• Flexibility and agility as change is here to stay
    • Keep looking for and implementing “Wins” in areas that impact Customer Service and costs

    What are the main trends you are expecting to see in the market in 2020?

    From a systems perspective we expect to see a continuation in Organisations looking to make a step change in their Planning Systems where they are heavily reliant on individual skills and Excel. We also expect a continuation in the remodelling of systems and process to match the changing business environments. Companies will want to do this more but incur less time and cost in doing so, both to ensure they don’t fall back, but also to take advantage of new opportunities.

    A continued focus on addressing the challenges previously mentioned.

    What technology is going to have the biggest impact on the market in the near future?

    Over recent years a lot of the technology changes have been in relation to the delivery of the Planning System to the user e.g. Cloud based systems. One of the current technologies being focused on is Machine Learning. Here, the potential is to impact the quality of the Plan because there are all kinds of factors that can be subject to this technology. The obvious one is Demand Planning.  However, there are many things in Supply Planning that are currently set/managed by Planners where Machine Learning could drive improvements e.g. What throughput rates should we use for Production Planning, is there a better frequency of manufacture? Which is the best routing? What is the best lot size? How many people do we really need, and what is the best use of them, where should we invest in extra capacity? Many of these questions are answered by Planning systems but the input data is usually static coming from ERP systems, and reliant on people updating this static data. If it was dynamically updated in line with reality then opportunities for learning and better systemised decision-making increase.

    In 2023 we’ll all be talking about…?

    Machine Learning, because for this to come into everyday use it requires a lot of Software Vendors and Businesses to go on a journey together.

    Certain businesses still have challenges with structural data e.g. accurate and up to date Routings/BOM’s and Planning Rules. For machines to learn they need good quality data to do this and the timely and accurate provision of this data will be key to the success of machine learning. The base data will be different as it will need the input required to make systemised choices instead of people creating the data e.g. this is the best way to make this product. This change will take time to deploy and part of the process will be users understanding how the system has derived the Plan, as Planners quite rightly only let the system take over when they both understand its decision making process and have confidence that the results are of the best quality. Our experience with complex Cost Optimisation Projects tells us that this does not happen overnight and changes in systems, process and mind set are required in achieving these goals. There is much to be done to turn this into an everyday reality in the Supply Chain.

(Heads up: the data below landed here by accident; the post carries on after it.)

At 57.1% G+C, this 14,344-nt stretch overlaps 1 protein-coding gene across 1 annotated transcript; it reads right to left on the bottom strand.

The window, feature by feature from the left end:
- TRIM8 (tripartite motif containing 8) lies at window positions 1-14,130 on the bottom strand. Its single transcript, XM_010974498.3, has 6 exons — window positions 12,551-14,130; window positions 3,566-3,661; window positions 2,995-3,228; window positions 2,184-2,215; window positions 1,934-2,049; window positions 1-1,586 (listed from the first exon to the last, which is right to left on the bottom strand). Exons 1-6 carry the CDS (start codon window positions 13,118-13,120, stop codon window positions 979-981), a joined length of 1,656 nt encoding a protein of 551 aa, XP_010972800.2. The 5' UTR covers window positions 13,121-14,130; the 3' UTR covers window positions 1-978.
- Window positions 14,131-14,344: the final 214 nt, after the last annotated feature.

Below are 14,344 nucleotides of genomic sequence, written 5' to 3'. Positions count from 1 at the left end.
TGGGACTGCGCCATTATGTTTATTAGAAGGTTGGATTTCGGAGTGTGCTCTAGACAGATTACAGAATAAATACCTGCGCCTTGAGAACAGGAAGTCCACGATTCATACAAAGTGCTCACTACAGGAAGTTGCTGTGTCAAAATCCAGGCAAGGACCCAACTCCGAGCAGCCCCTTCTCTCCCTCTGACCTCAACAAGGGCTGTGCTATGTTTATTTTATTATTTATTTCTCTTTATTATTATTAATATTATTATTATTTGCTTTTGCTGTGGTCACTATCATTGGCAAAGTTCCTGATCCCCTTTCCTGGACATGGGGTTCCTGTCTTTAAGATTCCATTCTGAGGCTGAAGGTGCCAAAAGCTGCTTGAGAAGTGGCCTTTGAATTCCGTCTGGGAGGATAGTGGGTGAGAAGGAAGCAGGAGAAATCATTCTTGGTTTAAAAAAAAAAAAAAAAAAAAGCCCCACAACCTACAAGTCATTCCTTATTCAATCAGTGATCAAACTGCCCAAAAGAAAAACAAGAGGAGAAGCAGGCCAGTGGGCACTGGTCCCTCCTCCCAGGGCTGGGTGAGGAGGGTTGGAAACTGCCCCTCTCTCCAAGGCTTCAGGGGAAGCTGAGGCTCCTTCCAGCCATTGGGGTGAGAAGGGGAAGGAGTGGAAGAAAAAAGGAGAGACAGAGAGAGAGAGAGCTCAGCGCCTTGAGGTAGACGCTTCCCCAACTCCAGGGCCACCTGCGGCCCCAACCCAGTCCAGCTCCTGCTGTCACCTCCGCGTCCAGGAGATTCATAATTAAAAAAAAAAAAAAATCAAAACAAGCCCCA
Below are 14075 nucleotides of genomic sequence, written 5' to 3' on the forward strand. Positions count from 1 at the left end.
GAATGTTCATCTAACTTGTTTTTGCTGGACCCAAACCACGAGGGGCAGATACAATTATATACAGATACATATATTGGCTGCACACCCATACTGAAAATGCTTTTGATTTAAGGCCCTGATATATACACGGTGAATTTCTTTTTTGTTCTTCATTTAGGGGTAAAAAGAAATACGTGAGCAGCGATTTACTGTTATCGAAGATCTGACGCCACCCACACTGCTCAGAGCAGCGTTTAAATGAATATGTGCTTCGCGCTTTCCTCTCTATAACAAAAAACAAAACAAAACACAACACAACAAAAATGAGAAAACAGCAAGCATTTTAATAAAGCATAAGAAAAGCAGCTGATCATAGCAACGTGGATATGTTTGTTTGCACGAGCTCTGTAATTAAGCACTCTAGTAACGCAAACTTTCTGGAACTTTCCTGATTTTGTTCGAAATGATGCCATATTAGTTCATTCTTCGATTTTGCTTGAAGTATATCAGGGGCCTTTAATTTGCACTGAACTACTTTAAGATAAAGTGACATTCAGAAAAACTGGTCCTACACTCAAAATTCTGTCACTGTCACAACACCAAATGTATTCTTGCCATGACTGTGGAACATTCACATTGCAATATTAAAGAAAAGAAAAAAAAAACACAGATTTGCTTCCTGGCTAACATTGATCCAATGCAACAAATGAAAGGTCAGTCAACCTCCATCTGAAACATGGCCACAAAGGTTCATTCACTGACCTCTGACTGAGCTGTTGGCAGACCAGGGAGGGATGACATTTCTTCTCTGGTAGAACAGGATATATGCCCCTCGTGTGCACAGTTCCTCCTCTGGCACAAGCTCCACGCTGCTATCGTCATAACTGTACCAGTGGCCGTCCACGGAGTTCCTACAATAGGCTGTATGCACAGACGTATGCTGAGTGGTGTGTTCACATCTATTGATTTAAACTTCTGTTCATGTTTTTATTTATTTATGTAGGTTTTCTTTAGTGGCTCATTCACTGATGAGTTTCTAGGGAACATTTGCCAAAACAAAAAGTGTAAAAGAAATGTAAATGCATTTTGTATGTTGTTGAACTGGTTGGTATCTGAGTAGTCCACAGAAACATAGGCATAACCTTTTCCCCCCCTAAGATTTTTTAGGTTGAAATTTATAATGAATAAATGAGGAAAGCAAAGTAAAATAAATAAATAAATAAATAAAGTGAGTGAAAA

Which person in, or associated with, the Supply Chain industry would you most like to meet?

    The Supply Chain Director of Lidl or Aldi.

    What’s the most surprising thing you’ve learnt about the Supply Chain sector?

    The gap between what people talk about as being their ideal operation and what often happens in reality on the ground. This is where sofco can help most, closing that gap to get our customers closer to where they want to be.

    You go to the bar at the Total Supply Chain Summit – what’s your tipple of choice?

    Coors Light.

    What’s the most exciting thing about your job?

    Meeting a prospective new client, understanding their process and issues and presenting a sofco Solution which then goes on to be deployed and meet the project objectives. It is about seeing and deploying something that drives benefits for our client and generates income for sofco.

    And what’s the most challenging?

    Any software implementation requires commitment and it can be challenging getting everyone to move forward at the same pace. We do this for a living, but our customers have businesses to run and their own challenges to face.  Building in appropriate levels of contingency and managing everyone’s expectations and involvement is absolutely key to success.

    What’s the best piece of advice you’ve ever been given?

    Listen more than talk, and see the world through the eyes of who you are talking to.

    Peaky Blinders or Stranger Things?

    Neither – Breaking Bad.


    Stuart O'Brien

    All stories by: Stuart O'Brien